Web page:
2020 Ford Escape mild hybrid review

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Having been injected with some of the dynamic appeal from the original Ford Escape (nee Kuga), this latest model stands a good chance of reclaiming its crown as one of the sharpest SUVs on sale.

It successfully mixes driver fun with impressive practicality, making for a solid attempt at a one-size-fits-all family car.

The Ford Escape was once famed for its hatchback-like handling. The original version was little more than a Focus on stilts, and as such, was widely regarded as one of the sharpest cars in its class to drive.

By comparison, the second-generation model was somewhat stodgy. In an effort to make it more competitive against practical, family-orientated rivals, Ford fattened the Escape to give it wider appeal.

This all-new Escape is the third attempt, and it’s available with a choice of powertrains, including a plug-in hybrid for the first time. Our car has Ford’s familiar 2.0-litre EcoBlue diesel engine, but with 48-volt electrics tagged on. The company has stuck a ‘hybrid’ badge on the boot – despite the fact it’s simply a belt-driven starter-generator, which reduces load on the engine during high-stress situations. A mild hybrid, then.

It certainly feels mild on the move. The only time you’ll notice the electric system working is when you draw the car to a halt; the stop-start system cuts in sooner than you might expect, shutting things down at around 18km/h. The motor kicks back in as soon as you attempt to move away again.

The gains in fuel economy are likely to be minimal, although Ford claims this mHEV set-up is marginally more efficient than the 88kW 1.5-litre non-hybrid model – give or take a few grammes per kilometre of CO2. Considering the sizeable performance gains (0-100km/h takes 9.6 seconds vs the 1.5’s 11.7 seconds), that’s not bad going.

Those interested in running the Escape as a company car will be taken by the plug-in hybrid (PHEV), which Ford claims can return 1.7L/100 in Europe. You’ll need a short commute and the ability to charge to realise this low fuel economy.

Elsewhere, Ford appears to have returned to its roots by making this new Escape one of the most engaging cars in its class. Body control is excellent for an SUV, and while that does translate to a slightly firm ride, it’s at least as comfy as in a VW Tiguan, and does a good job of absorbing bumps and potholes. There’s a tendency to fidget at higher speeds, but that’s only really on rougher surfaces or those with more pronounced undulations.

Refinement is good, too. While the engine can feel strained and a little vocal if you rev it out, the diesel unit settles down at steady speeds – to the point where it’s barely noticeable on the motorway. Perhaps we’ve been spoiled by the recent crop of smooth, quiet petrol engines, but if you do big miles, diesels like this are still your best bet.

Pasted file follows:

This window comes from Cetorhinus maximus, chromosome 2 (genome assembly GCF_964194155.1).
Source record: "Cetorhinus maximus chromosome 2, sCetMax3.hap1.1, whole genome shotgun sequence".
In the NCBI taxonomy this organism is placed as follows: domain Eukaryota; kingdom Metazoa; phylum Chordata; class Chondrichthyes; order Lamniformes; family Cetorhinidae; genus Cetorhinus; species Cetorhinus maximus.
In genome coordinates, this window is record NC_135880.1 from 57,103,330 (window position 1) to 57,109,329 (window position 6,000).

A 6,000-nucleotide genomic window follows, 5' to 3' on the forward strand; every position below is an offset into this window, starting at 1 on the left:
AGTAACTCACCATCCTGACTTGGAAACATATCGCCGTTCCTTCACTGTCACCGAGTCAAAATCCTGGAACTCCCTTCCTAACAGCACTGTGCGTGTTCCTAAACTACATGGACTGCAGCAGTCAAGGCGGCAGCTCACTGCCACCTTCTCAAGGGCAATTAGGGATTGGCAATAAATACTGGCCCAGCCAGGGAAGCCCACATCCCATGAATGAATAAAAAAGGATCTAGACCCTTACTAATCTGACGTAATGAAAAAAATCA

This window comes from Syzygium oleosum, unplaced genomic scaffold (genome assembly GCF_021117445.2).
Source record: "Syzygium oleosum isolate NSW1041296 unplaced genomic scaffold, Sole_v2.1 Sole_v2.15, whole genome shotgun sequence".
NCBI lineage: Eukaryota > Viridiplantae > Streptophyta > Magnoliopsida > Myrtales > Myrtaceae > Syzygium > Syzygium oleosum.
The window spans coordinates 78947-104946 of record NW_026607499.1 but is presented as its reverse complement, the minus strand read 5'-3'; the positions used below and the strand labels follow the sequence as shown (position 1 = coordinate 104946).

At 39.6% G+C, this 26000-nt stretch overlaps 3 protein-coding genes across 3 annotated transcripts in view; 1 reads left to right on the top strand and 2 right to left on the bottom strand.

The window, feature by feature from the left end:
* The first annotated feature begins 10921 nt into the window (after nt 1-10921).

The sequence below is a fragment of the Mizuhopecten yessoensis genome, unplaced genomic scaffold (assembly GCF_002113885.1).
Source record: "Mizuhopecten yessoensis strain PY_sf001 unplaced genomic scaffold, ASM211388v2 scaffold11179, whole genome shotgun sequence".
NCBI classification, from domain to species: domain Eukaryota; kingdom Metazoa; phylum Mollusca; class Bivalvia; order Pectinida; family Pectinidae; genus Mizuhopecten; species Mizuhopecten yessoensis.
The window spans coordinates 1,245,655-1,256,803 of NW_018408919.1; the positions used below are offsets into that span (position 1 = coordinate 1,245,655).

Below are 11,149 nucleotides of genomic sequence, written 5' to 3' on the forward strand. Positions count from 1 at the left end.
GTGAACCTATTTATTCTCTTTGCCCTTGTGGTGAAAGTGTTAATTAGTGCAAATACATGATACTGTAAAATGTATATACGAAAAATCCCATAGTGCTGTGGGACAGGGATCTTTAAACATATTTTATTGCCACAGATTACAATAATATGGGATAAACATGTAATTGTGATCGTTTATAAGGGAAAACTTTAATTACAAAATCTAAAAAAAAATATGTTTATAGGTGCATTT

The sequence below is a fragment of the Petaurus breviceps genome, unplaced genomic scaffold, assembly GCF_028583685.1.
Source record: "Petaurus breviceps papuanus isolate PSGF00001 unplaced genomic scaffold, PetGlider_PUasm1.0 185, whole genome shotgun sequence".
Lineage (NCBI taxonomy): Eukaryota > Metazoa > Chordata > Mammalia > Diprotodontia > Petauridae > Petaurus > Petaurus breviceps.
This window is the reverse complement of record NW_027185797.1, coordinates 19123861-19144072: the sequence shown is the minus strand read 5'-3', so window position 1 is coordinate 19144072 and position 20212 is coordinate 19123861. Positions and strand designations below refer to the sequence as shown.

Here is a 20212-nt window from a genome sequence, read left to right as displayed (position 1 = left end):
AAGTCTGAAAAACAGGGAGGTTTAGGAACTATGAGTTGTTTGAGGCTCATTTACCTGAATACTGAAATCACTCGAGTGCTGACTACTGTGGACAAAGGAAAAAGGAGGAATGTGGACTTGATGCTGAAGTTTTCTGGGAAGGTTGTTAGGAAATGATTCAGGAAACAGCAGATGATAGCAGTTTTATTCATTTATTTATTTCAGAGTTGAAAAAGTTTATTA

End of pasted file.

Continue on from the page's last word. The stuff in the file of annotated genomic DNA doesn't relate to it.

The biggest issue we found with regard to the Escape comfort is the Titanium model’s sports seats. They adjust up and down, fore and aft – and there’s even a dial on the side to increase lumbar support. But the base of the seats is almost completely flat, removing any kind of thigh bolster. That will affect comfort on longer journeys.

Still, there’s room inside the Escape for the whole family, and even adults will find they have enough space to stretch out in the back. The 526-litre boot (with the seats moved forward) is competitive in this class, and compares favourably with practicality-focused rivals like the Skoda Karoq (521 litres). Fold the Escape’s rear seats flat and you’ll reveal up to 1,534 litres – around 100 litres shy of its Czech competitor.

On the whole, the Ford feels well built, with the cheaper plastics hidden away on the lower centre console and bottom of the doors. Everything you touch regularly has a high-quality feel, and the dashboard is laid out in a logical, if slightly dull, way.

The Escape’s standard kit count is pretty impressive, too. Specs start with the evergreen Escape Zetec, which gets 17-inch alloy wheels, an eight-inch touchscreen, wireless phone charging and a suite of safety kit including autonomous emergency braking, cruise control and lane-keep assist.

Our Titanium test model we’re driving overseas is likely to prove popular; it adds larger wheels, full-LED lights, dual-zone climate control and a B&O stereo. ST-Line sits above this, with sportier styling, digital dials and unique wheels, while the ST-Line X brings a panoramic roof, powered tailgate and heated seats. Vignale boasts premium leather and a head-up display, among other luxury features.

While this is our first preview drive overseas, initial impressions are good. You can expect our comprehensive Ford Escape review later this year.

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